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Transcript: The 11th Hour, 1/14/22

Guests: Victoria DeFrancesco Soto, Susan Del Percio


Oath Keepers leader appears in court on seditious conspiracy charge. Biden`s priorities suffer major setbacks. Jan. 6 committee weighs subpoenas for members of Congress. Pence slams efforts to change or end filibuster. FEMA expands hospital outreach. CDC updates mask guidance. Major winter storm moving across U.S.


ALI VELSHI, MSNBC HOST: Plus, I`m very excited about this one. I`m going to talk to my friends Dean Obeidallah, and former Congressman Joe Walsh about how or whether we should be engaging with the post Trump class of dangerous conspiracy theorists who now walk the halls of Congress. THE 11TH HOUR starts now.

ALICIA MENENDEZ, MSNBC HOST: Good evening, once again, I`m Alicia Menendez. Day 360 of the Biden administration. A Major Winter Storm is barreling through the upper Midwest right now and is on track to hit the south and the east coast this holiday weekend. More than 60 million people are under winter weather alerts. It`s expected to create major travel headaches along the east coast. We`re going to have much more on all of that later in the hour.

Also tonight, the government`s prosecution of the attack on the U.S. Capitol taking a new turn. A Stewart Rhodes, Founder of the Oath Keepers makes his first court appearance on a charge of seditious conspiracy. Rhodes went before a federal judge in Texas. This afternoon, his lawyer spoke to reporters just after the hearing.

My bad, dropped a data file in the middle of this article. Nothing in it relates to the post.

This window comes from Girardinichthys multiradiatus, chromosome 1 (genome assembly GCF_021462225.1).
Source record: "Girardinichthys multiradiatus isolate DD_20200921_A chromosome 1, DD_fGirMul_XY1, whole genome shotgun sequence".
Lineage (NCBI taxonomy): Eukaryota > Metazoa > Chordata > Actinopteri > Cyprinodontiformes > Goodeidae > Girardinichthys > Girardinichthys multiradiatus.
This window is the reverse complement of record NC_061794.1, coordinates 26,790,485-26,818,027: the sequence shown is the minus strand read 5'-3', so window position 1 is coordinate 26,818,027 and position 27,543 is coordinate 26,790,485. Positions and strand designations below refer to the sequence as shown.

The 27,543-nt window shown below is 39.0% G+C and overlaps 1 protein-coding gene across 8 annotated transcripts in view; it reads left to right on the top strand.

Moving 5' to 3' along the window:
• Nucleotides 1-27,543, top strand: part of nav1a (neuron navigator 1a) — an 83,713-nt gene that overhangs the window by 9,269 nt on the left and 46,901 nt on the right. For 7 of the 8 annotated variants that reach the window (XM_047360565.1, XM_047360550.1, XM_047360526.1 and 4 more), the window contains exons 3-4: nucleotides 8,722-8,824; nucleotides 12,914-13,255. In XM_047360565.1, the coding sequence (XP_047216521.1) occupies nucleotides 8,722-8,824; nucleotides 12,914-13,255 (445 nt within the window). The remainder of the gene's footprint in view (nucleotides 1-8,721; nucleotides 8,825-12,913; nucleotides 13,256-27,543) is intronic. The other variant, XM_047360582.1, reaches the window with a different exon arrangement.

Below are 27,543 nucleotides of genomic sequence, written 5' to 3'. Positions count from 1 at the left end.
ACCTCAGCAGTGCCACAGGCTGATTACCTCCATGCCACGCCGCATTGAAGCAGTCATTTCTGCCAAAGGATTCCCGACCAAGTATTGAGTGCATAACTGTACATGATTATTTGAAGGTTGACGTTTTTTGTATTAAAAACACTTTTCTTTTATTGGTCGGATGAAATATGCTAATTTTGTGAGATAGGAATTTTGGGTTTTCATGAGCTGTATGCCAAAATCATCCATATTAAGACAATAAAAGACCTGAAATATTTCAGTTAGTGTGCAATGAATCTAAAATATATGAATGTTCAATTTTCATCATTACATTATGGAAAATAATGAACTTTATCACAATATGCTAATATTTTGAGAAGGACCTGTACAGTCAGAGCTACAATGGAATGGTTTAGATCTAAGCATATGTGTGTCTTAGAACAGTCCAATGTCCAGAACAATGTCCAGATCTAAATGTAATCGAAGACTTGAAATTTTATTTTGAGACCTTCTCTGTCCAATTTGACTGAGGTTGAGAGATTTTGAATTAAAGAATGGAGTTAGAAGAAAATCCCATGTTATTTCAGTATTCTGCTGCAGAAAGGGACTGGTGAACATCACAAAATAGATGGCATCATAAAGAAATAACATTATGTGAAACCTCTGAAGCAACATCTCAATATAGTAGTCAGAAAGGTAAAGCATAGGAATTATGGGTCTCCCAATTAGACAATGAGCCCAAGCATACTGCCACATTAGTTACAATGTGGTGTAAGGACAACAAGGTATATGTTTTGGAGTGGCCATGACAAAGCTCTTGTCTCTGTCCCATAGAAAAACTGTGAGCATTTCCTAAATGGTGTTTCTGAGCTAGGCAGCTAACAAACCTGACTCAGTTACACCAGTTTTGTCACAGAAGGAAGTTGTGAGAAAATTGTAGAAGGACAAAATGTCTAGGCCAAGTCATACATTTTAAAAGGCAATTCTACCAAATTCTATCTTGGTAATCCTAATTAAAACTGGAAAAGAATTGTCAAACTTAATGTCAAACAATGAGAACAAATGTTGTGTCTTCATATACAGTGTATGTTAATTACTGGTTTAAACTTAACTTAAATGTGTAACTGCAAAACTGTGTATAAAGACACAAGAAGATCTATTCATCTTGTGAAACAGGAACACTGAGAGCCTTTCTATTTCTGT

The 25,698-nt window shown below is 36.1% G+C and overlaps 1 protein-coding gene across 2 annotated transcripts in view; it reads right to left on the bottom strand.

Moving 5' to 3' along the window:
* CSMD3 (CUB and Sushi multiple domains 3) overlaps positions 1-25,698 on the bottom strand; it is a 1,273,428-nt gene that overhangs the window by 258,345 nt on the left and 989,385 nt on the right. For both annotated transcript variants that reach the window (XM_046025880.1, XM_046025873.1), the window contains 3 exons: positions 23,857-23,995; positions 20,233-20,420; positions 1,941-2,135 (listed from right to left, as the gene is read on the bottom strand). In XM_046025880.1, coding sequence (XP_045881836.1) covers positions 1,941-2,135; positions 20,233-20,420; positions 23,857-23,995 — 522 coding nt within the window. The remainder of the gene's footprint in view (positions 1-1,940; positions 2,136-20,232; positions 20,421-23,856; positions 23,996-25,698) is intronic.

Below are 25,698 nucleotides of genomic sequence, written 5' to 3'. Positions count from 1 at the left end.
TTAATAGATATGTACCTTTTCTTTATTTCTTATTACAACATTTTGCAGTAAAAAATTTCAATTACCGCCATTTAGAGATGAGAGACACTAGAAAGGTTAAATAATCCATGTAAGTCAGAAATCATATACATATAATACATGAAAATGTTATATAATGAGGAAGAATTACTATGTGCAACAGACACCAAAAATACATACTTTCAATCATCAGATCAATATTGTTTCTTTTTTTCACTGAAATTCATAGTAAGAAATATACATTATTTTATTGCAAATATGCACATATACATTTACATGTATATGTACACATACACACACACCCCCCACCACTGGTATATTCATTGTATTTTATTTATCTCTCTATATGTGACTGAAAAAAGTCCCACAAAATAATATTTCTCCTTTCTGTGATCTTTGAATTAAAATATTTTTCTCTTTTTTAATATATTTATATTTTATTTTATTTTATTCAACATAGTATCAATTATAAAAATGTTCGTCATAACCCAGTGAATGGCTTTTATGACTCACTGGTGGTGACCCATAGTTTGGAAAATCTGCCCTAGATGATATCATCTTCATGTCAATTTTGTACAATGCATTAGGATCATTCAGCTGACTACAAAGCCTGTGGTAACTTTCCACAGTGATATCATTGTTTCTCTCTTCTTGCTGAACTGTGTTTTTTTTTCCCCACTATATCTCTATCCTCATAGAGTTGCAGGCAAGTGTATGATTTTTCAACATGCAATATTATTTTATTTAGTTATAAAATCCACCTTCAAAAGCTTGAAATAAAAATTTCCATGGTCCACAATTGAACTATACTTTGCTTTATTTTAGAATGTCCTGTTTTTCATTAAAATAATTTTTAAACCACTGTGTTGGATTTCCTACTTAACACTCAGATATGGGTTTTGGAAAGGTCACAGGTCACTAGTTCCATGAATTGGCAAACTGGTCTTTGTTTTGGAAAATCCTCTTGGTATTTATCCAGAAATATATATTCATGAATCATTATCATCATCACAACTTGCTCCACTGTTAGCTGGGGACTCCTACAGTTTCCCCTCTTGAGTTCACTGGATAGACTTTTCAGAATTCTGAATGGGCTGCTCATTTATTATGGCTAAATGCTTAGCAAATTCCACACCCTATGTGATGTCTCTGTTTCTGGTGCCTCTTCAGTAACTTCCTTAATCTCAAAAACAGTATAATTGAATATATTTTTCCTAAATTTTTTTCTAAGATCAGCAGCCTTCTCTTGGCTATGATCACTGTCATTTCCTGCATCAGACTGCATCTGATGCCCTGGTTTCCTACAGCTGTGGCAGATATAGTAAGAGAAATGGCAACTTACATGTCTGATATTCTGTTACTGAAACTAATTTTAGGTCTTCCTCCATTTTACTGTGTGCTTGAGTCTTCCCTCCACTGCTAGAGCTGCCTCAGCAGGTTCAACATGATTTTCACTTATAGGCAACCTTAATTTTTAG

UNIDENTIFIED MALE: He said, he`s not guilty, must fight the charges.

UNIDENTIFIED MALE: He intends to fight these charges until the very, very end.

UNIDENTIFIED MALE: We expect some, we`ve got several witnesses we`re going to contact. We`ve been in touch with family and co-workers and things. So, we plan on presenting evidence.


MENENDEZ: Rhodes entered a not guilty plea. Tonight, he remains in custody in Texas. His attorneys say they plan to fight the government`s efforts to keep him in jail until his trial.


UNIDENTIFIED MALE: He`s been living free for the past year. He`s been over in Texas. He`s got no criminal history. He`s a Yale Law graduate. He has no passport. So, it`s not a flight risk. We`ll have to hear what the government has to say as to the primary criteria of assuring the safety of the public upon his release.


MENENDEZ: Rhodes will be back in court on Thursday.

Meanwhile, a source tells NBC News that the House January 6 Committee has interviewed former Acting Defense Secretary Christopher Miller, who was in that post on the day of the riot. Miller previously said that former President Donald Trump, "encouraged the protesters with his comments." The panel is also weighing whether to subpoena House Republican Leader Kevin McCarthy, was refused to cooperate. lawmakers want to talk to him about what he discussed with Trump during and after the riot. Here`s what McCarthy said in a radio interview one week after the attack.


REP. KEVIN MCCARTHY, (R) HOUSE MINORITY LEADER: I say he has responsibility. He told me personally that he does have some responsibility. I think a lot of people do.


MENENDEZ: The January 6 Committee has also said they want to hear voluntarily from former Vice President Mike Pence, although they haven`t formally asked for his cooperation. Tonight, Pence is out with an op-ed in the Washington Post, calling the insurrection a "power grab," and he uses the same words to describe the removal of the filibuster to pass voting rights legislation.

Today, the White House vowed to continue working on trying to make those voting bills a reality, even though their future looks uncertain. One Democratic House members says voting rights legislation is more important now than ever.


REP. RUBEN GALLEGO, (D) ARIZONA: There is a slow-moving coup that is occurring. And the Voting Rights Act is one of the couple of the bills that we need to pass in order to truly protect our democracy. I think the coup that we`re going to see is going to be staffed by, you know, men and women in very well-dressed suits and our courts running for secretary of states, running for the county board, the electoral boards.